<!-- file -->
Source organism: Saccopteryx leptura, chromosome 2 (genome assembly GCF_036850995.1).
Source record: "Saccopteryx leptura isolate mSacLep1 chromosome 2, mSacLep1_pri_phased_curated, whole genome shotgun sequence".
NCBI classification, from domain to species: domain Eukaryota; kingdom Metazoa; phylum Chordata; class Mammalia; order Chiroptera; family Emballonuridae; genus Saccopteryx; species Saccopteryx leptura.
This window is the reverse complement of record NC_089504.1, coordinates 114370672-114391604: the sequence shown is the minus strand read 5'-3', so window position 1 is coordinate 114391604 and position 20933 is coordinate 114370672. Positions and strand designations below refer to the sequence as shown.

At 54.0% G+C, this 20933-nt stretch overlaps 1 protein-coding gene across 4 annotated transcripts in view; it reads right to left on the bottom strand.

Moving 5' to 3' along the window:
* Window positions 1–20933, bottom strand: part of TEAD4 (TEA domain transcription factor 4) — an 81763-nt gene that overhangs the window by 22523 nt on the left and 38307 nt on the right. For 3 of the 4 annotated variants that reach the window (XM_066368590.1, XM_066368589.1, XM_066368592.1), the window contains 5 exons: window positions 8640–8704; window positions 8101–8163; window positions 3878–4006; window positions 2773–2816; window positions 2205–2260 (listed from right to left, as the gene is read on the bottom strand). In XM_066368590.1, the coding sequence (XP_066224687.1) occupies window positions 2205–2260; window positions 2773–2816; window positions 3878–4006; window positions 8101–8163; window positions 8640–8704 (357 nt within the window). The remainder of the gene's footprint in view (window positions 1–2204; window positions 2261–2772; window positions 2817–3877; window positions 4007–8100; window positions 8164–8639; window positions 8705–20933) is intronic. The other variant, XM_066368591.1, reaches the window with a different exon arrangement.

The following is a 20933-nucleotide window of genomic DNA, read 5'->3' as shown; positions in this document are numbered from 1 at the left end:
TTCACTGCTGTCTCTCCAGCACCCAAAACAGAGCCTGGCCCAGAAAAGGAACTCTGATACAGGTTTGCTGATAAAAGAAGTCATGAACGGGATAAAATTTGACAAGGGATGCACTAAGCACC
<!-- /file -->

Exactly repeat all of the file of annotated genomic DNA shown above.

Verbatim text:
Source organism: Saccopteryx leptura, chromosome 2 (genome assembly GCF_036850995.1).
Source record: "Saccopteryx leptura isolate mSacLep1 chromosome 2, mSacLep1_pri_phased_curated, whole genome shotgun sequence".
NCBI classification, from domain to species: domain Eukaryota; kingdom Metazoa; phylum Chordata; class Mammalia; order Chiroptera; family Emballonuridae; genus Saccopteryx; species Saccopteryx leptura.
This window is the reverse complement of record NC_089504.1, coordinates 114370672-114391604: the sequence shown is the minus strand read 5'-3', so window position 1 is coordinate 114391604 and position 20933 is coordinate 114370672. Positions and strand designations below refer to the sequence as shown.

At 54.0% G+C, this 20933-nt stretch overlaps 1 protein-coding gene across 4 annotated transcripts in view; it reads right to left on the bottom strand.

Moving 5' to 3' along the window:
* Window positions 1–20933, bottom strand: part of TEAD4 (TEA domain transcription factor 4) — an 81763-nt gene that overhangs the window by 22523 nt on the left and 38307 nt on the right. For 3 of the 4 annotated variants that reach the window (XM_066368590.1, XM_066368589.1, XM_066368592.1), the window contains 5 exons: window positions 8640–8704; window positions 8101–8163; window positions 3878–4006; window positions 2773–2816; window positions 2205–2260 (listed from right to left, as the gene is read on the bottom strand). In XM_066368590.1, the coding sequence (XP_066224687.1) occupies window positions 2205–2260; window positions 2773–2816; window positions 3878–4006; window positions 8101–8163; window positions 8640–8704 (357 nt within the window). The remainder of the gene's footprint in view (window positions 1–2204; window positions 2261–2772; window positions 2817–3877; window positions 4007–8100; window positions 8164–8639; window positions 8705–20933) is intronic. The other variant, XM_066368591.1, reaches the window with a different exon arrangement.

The following is a 20933-nucleotide window of genomic DNA, read 5'->3' as shown; positions in this document are numbered from 1 at the left end:
TTCACTGCTGTCTCTCCAGCACCCAAAACAGAGCCTGGCCCAGAAAAGGAACTCTGATACAGGTTTGCTGATAAAAGAAGTCATGAACGGGATAAAATTTGACAAGGGATGCACTAAGCACC